It was vital to have someone, such as the Covid-19 Coordinator, who really understood the guidance. I was able to consult with the committee and coaching staff to ensure the club could operate safely, for the benefit of all the kids. Having a dedicated point of contact for any questions and queries from club members and their families, coaches, volunteers and committee members was so important for consistency. It ensured that everyone knew that we were taking the guidance seriously, and that we would keep all their families safe!
What skills and qualities are needed in order to perform this role effectively?
A big part of my day job is being able to understand and interpret rapidly changing policy and guidance, and being able to communicate these changes to service users. This was a really useful skill to have in my role as a Covid-19 Coordinator. In terms of relaying the relevant guidelines to our club members, I always communicated changes in restrictions using our social media and email channels, and made sure to use plain language that could be communicated easily to the riders. I would give specific examples of how changes would look in practice, and back these up with visual materials such as photographs and videos.
As restrictions tightened, I unfortunately became the bearer of bad news. This required a fair bit of resilience, but luckily, we never had any debate regarding our operations, and club members understood the need to follow government regulations. I did, however, actively encourage questions from parents and guardians, coaches, and committee members, and I was always open to feedback from them as well.
Having a good relationship with our head coach helped as we were in regular contact, and could bounce ideas off of each-other without judgement. We’re both very organised and love to plan, so this meant we worked really well together to ensure the club was being run safely for riders, coaches, volunteers and parents.
Finally, being flexible, adaptable, and open to quite drastic changes was important. Our club changed one venue entirely, which allowed us to run sessions without group bubbles mixing.
How has volunteering in this role benefitted you in your personal development?
As the mum of one of our oldest riders, and a club Wellbeing and Protection Officer (WPO), I was already a familiar face to many our parents and carers. However, volunteering in this role has given me the opportunity to interact with others at the club on a more regular basis. It has also strengthened my relationship with the coaching and volunteering team at the club, as we worked closely together to ensure they were confident with their knowledge of the guidelines, and felt safe and supported to carry out their roles.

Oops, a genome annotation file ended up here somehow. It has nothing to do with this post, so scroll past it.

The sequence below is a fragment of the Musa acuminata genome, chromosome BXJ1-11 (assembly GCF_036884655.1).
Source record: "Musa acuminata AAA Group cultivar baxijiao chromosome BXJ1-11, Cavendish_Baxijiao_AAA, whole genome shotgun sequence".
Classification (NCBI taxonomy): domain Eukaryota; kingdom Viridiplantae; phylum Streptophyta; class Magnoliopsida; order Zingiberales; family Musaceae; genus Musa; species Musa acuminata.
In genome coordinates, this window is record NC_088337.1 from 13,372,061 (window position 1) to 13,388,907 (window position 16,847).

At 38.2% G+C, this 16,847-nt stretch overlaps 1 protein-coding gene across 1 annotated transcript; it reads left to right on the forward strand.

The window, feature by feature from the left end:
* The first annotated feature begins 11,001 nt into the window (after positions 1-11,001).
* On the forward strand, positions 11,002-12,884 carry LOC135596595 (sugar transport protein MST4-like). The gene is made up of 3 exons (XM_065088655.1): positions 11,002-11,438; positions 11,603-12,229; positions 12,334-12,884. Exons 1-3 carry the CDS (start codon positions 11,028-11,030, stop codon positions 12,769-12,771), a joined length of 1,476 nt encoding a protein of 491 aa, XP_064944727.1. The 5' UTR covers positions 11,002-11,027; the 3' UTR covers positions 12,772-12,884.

I consider myself to be a very approachable person, and I have made sure to welcome all ideas and feedback. It’s crucial that every person in the club knows that they can come to me privately with any worries or concerns, and that there would be no judgement in any conversations.
In terms of what I’ve learned in this role – let’s just say that if I ever get the chance to compete on Mastermind, my specialist subject will be Scottish Government Covid-19 restrictions (specifically sport-based)!
What has been your proudest moment as Falkirk Junior Bike Club’s Covid-19 Coordinator?
Without a doubt, being able to announce the return of club sessions after multiple lockdowns! Being part of the team that organised and delivered the return to activity was really rewarding. To be honest, planning the return of club activity did take over my life for a while – but it was worth it to be able to return safely, and see the kids enjoying being back out on their bikes.
What has been the biggest challenge that you have faced in this role? How did you overcome this challenge?
I think the biggest challenge for me was managing people’s expectations. This did get easier as time went on, however; I was able to explain the process that had to be followed between an announcement by the First Minister, and the club being able to announce our plans for a return to activity. It was really important to be open about how, why and when decisions were made. Being consistent in explaining why these changes were necessary helped to overcome this challenge.